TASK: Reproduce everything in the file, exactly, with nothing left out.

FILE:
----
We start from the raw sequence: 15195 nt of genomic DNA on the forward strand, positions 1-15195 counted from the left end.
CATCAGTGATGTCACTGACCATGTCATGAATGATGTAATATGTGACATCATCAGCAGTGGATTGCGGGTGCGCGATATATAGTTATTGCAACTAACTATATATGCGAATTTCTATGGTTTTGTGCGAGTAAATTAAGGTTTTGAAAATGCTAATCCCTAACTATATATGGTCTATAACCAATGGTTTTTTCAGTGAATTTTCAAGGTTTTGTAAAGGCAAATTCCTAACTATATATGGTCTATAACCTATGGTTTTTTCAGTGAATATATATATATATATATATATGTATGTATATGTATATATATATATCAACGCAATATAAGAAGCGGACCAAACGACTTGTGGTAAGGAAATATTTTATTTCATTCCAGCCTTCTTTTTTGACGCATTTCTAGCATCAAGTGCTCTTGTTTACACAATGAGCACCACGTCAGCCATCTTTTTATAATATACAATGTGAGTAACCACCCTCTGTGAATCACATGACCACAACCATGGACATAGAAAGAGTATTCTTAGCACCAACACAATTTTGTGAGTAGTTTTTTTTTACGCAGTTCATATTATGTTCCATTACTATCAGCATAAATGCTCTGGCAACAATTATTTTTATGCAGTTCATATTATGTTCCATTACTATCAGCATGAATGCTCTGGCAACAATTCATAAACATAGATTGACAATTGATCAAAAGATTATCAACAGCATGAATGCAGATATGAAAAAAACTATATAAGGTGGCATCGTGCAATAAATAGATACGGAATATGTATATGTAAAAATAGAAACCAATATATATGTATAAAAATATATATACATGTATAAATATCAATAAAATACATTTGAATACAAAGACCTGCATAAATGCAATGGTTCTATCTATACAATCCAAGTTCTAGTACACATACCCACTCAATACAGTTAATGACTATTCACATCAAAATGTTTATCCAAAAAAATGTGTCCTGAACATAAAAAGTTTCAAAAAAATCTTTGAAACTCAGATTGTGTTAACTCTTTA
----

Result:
We start from the raw sequence: 15195 nt of genomic DNA on the forward strand, positions 1-15195 counted from the left end.
CATCAGTGATGTCACTGACCATGTCATGAATGATGTAATATGTGACATCATCAGCAGTGGATTGCGGGTGCGCGATATATAGTTATTGCAACTAACTATATATGCGAATTTCTATGGTTTTGTGCGAGTAAATTAAGGTTTTGAAAATGCTAATCCCTAACTATATATGGTCTATAACCAATGGTTTTTTCAGTGAATTTTCAAGGTTTTGTAAAGGCAAATTCCTAACTATATATGGTCTATAACCTATGGTTTTTTCAGTGAATATATATATATATATATATATGTATGTATATGTATATATATATATCAACGCAATATAAGAAGCGGACCAAACGACTTGTGGTAAGGAAATATTTTATTTCATTCCAGCCTTCTTTTTTGACGCATTTCTAGCATCAAGTGCTCTTGTTTACACAATGAGCACCACGTCAGCCATCTTTTTATAATATACAATGTGAGTAACCACCCTCTGTGAATCACATGACCACAACCATGGACATAGAAAGAGTATTCTTAGCACCAACACAATTTTGTGAGTAGTTTTTTTTTACGCAGTTCATATTATGTTCCATTACTATCAGCATAAATGCTCTGGCAACAATTATTTTTATGCAGTTCATATTATGTTCCATTACTATCAGCATGAATGCTCTGGCAACAATTCATAAACATAGATTGACAATTGATCAAAAGATTATCAACAGCATGAATGCAGATATGAAAAAAACTATATAAGGTGGCATCGTGCAATAAATAGATACGGAATATGTATATGTAAAAATAGAAACCAATATATATGTATAAAAATATATATACATGTATAAATATCAATAAAATACATTTGAATACAAAGACCTGCATAAATGCAATGGTTCTATCTATACAATCCAAGTTCTAGTACACATACCCACTCAATACAGTTAATGACTATTCACATCAAAATGTTTATCCAAAAAAATGTGTCCTGAACATAAAAAGTTTCAAAAAAATCTTTGAAACTCAGATTGTGTTAACTCTTTA